Like the worldwide legislative meeting known as General Conference, jurisdictional conferences meet once every four years. However, while General Conference handles denominational matters across the globe, each jurisdictional gathering covers business related to one of the church's five regional jurisdictions in the United States. The primary business of jurisdictional conferences is the election and assignment of bishops.
This year the Southeastern Jurisdiction will elect five new bishops from 15 candidates. This year the balloting will be electronic.
The agenda to the 2012 SEJ Jurisdictional Conference can be downloaded here.
There are 15 Southeastern Jurisdictional candidates for the episcopacy. Two of the candidates are from North Georgia: Rev. Jonathan Holston and Rev. Sharma Lewis. Holston is endorsed by the North Georgia Conference, and Lewis is endorsed by the Black Clergy Women caucus.
To learn more about all 15 candidates, visit http://www.sejumc.org/2012nominees/.
July conferences to elect 11 U.S. bishops
The attention of the denomination will be focused beginning July 18 on the jurisdictional conferences, where 11 new U.S. bishops are expected to be elected in three jurisdictions. Like General Conference, the worldwide legislative gathering that met April 24 to May 4 in Tampa, Fla., jurisdictional conferences meet once every four years. Half the delegates will be lay people, and half will be clergy. The Book of Discipline, the denomination’s lawbook, stipulates that each annual conference is entitled to send twice the number of delegates to jurisdictional conferences that it sent to General Conference. There were 606 delegates from U.S. annual conferences at the 2012 General Conference.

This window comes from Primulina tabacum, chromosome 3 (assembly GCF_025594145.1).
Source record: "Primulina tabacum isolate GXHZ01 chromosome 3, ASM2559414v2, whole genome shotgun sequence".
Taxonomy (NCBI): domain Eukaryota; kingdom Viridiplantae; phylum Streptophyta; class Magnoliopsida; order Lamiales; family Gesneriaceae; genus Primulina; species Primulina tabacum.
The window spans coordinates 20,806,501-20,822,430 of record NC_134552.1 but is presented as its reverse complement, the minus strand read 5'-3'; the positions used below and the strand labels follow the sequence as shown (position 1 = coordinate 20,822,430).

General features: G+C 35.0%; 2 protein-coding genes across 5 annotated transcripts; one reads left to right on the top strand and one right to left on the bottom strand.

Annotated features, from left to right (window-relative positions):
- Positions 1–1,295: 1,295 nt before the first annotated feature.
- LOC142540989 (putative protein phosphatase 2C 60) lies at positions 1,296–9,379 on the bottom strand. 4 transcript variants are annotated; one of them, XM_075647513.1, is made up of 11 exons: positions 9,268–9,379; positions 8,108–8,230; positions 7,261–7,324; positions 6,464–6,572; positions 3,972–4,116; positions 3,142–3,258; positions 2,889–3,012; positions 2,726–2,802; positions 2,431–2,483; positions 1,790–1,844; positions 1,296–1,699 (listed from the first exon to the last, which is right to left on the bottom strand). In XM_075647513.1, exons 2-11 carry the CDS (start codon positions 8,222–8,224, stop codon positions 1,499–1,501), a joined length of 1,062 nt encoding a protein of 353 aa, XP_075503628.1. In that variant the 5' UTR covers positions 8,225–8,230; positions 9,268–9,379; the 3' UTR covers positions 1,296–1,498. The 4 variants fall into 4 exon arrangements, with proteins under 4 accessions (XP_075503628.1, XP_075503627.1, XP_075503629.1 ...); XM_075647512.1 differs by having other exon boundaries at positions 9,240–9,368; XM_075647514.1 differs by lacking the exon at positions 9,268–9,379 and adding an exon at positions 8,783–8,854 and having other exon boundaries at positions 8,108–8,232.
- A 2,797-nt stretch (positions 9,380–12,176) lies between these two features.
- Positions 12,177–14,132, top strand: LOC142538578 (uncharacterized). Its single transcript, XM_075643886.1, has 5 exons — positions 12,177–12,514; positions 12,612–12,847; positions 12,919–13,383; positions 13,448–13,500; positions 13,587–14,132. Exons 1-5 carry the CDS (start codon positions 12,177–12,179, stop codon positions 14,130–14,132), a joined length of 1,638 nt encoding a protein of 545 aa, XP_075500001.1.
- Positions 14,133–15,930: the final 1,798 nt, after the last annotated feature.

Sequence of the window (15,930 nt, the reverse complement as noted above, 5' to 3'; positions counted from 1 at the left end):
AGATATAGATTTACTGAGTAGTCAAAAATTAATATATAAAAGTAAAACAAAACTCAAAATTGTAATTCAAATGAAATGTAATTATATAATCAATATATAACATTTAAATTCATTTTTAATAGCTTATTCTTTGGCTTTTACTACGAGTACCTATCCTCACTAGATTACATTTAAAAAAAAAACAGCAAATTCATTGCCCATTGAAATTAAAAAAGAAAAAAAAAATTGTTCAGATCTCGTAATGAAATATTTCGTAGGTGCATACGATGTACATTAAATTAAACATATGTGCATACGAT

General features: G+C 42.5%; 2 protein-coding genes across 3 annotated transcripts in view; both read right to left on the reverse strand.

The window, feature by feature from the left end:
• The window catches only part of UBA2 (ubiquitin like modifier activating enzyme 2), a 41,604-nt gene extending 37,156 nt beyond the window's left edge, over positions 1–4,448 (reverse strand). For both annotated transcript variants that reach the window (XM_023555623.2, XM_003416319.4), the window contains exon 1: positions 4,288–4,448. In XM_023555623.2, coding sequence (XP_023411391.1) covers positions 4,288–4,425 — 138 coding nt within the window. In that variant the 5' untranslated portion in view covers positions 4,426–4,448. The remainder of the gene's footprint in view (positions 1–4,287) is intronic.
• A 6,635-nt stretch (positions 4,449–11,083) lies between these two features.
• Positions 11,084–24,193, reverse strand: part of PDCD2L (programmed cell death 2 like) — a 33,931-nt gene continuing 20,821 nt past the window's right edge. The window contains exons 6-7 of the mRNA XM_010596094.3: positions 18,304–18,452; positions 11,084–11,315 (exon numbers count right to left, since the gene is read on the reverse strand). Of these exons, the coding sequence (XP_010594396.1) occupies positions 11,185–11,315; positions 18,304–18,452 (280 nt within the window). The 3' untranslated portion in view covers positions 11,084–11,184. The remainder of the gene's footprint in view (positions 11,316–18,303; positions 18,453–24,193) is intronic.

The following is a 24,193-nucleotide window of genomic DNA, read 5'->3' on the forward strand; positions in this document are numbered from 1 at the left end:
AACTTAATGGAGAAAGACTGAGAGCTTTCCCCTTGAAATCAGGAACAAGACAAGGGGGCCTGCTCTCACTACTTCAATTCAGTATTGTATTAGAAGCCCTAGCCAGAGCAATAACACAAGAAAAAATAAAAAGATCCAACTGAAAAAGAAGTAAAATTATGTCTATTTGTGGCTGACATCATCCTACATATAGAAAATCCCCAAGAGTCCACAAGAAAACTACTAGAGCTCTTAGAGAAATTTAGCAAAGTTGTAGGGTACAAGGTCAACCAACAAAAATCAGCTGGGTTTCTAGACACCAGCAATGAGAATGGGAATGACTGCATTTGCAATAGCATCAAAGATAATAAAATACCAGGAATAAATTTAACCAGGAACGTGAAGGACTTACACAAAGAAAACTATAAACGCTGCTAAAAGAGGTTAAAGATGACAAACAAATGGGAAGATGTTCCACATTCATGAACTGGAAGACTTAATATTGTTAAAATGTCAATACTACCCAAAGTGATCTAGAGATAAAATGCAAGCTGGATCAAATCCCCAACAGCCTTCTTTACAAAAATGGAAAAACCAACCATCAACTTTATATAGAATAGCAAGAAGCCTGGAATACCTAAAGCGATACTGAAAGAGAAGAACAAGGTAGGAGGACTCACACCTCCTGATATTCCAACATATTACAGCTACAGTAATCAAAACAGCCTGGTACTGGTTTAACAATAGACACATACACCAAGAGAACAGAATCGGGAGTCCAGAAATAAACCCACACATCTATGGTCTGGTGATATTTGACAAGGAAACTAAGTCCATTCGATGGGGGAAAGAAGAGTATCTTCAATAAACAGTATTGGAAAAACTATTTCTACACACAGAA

14 Bishops Retiring This Year
The 14 United Methodist bishops in the United States who are retiring this year collectively have given hundreds of years of service to the church in their lives.
44 candidates for the episcopacy
There are now 44 candidates for the episcopacy across the five jurisdictions, 15 from the Southeastern Jurisdiction.